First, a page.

With school and a full-time business, you would think she has enough on her plate, but Thompson Richards is just gearing up to take on even more work. She hopes to publish a children's biology book and is currently paying instalments on a sewing machine so she can do even more designing than she is currently able to do on her mother's machine.

The young woman is not one bit fazed by the amount of work it takes to manage her businesses. In fact, she had to start earning her keep from her early teenage years when her parents separated and her mother assumed the primary responsibility of sending her and her siblings to school.

"It wasn't easy going through high school. I had to send myself to school by selling snacks and sweeties. During lunch and break time when everyone was playing I was selling and sometimes I had to use some of the money to buy something for dinner, but we got by," she said.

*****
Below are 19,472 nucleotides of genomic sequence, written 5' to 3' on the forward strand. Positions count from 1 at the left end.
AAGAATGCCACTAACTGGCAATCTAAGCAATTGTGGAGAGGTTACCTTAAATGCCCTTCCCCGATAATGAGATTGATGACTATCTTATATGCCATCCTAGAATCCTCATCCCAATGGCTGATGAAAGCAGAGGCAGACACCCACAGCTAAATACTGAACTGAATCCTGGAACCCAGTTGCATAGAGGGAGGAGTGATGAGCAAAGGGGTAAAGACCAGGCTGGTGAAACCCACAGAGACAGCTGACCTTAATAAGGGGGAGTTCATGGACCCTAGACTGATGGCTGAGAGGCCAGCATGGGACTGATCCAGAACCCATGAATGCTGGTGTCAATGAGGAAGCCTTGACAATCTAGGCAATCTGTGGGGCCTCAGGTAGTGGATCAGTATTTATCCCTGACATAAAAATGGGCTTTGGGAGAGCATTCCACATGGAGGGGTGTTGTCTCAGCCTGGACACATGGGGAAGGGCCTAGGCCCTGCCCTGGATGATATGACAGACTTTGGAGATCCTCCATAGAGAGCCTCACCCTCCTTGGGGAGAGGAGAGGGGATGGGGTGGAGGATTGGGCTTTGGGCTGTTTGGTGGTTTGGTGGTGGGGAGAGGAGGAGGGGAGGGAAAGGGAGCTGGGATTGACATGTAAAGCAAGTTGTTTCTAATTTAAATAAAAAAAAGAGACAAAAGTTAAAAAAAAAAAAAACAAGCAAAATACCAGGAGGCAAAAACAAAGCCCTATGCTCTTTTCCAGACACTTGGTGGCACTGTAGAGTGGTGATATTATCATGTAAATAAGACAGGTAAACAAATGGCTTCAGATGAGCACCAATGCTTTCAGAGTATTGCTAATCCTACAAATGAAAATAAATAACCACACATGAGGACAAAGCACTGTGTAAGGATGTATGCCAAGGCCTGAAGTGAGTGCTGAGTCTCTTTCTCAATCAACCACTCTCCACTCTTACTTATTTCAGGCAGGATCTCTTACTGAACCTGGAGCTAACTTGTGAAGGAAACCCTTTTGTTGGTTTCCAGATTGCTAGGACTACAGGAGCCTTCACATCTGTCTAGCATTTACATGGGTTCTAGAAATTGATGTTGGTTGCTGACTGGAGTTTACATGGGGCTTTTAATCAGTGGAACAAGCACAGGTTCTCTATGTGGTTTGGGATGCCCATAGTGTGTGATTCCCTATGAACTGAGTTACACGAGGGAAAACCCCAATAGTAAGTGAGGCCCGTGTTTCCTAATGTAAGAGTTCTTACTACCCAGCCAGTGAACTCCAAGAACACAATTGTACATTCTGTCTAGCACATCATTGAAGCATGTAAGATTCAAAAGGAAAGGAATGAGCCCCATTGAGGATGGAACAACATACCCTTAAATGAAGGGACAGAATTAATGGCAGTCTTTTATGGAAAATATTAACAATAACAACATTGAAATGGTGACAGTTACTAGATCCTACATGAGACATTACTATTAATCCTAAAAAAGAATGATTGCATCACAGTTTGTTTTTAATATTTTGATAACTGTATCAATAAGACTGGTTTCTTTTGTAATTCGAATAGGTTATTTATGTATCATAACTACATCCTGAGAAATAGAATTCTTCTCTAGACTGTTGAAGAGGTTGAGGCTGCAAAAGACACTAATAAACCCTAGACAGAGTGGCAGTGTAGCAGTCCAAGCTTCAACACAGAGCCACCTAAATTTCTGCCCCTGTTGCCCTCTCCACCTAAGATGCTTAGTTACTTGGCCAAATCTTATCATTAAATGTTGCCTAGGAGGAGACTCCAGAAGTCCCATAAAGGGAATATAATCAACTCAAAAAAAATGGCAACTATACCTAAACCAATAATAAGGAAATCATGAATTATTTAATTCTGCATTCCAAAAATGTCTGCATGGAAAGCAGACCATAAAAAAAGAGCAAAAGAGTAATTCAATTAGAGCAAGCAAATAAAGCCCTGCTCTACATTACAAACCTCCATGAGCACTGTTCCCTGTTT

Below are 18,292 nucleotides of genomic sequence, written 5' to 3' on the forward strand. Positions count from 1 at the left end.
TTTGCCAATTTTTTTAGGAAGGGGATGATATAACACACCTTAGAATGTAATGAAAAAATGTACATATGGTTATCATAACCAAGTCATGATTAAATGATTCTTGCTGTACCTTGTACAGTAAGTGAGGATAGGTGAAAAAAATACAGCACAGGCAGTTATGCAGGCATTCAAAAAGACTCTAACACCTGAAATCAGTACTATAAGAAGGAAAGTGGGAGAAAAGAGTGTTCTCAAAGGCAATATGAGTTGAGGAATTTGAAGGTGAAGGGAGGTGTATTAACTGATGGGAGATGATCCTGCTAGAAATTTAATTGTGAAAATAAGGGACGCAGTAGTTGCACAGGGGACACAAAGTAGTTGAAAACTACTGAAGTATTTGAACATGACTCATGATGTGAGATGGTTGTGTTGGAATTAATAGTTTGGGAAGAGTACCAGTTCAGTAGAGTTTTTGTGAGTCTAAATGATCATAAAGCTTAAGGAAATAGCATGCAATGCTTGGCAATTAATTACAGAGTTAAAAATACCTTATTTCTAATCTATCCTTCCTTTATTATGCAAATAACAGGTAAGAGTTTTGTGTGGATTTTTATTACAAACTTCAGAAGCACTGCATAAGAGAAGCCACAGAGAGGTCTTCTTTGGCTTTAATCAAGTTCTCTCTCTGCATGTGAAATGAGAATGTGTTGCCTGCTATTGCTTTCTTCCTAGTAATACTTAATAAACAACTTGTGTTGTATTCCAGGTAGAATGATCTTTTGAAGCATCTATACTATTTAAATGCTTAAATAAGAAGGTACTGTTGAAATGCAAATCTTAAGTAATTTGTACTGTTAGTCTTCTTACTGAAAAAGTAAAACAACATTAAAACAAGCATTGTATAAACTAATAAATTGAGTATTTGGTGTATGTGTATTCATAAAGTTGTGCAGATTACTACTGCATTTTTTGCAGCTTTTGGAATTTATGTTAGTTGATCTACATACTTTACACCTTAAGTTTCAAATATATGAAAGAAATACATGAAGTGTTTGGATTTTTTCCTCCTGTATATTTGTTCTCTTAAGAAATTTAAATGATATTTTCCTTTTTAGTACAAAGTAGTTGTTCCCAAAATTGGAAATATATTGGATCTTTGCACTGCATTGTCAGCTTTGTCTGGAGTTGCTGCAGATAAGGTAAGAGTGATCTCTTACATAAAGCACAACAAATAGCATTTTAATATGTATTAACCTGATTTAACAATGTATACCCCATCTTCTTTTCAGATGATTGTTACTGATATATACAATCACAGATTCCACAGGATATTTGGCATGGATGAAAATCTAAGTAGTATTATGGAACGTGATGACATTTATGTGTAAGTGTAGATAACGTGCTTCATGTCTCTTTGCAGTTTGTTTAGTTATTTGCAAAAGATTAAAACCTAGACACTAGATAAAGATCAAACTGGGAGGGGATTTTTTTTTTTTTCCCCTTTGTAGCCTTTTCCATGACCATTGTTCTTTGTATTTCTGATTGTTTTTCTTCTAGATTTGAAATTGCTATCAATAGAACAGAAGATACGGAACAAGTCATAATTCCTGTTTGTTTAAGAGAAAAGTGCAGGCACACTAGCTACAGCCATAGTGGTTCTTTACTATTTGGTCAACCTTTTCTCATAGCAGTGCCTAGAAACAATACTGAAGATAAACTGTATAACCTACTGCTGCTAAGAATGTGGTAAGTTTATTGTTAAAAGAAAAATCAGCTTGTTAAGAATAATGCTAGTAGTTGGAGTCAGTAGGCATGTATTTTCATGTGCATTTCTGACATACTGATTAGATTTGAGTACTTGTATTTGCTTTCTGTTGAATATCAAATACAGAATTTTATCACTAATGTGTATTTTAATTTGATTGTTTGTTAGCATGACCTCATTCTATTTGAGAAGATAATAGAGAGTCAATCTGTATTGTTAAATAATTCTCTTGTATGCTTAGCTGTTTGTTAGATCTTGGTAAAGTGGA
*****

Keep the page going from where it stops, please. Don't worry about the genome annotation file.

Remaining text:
Her husband of five years, she said, gives her a lot of moral support which pushes her to go after her dreams. He does so even though the two have a long-distance relationship with her studying in Mandeville and he still living back home in Westmoreland.

"He does landscaping and I want to turn that into a business as well," she laughed.

"For women out there who just think that they have an idea and it won't go anywhere and you are just thinking of the negative, just push the negative aside and move forward. Just step on those stumbling blocks and make them your stepping stones," she said.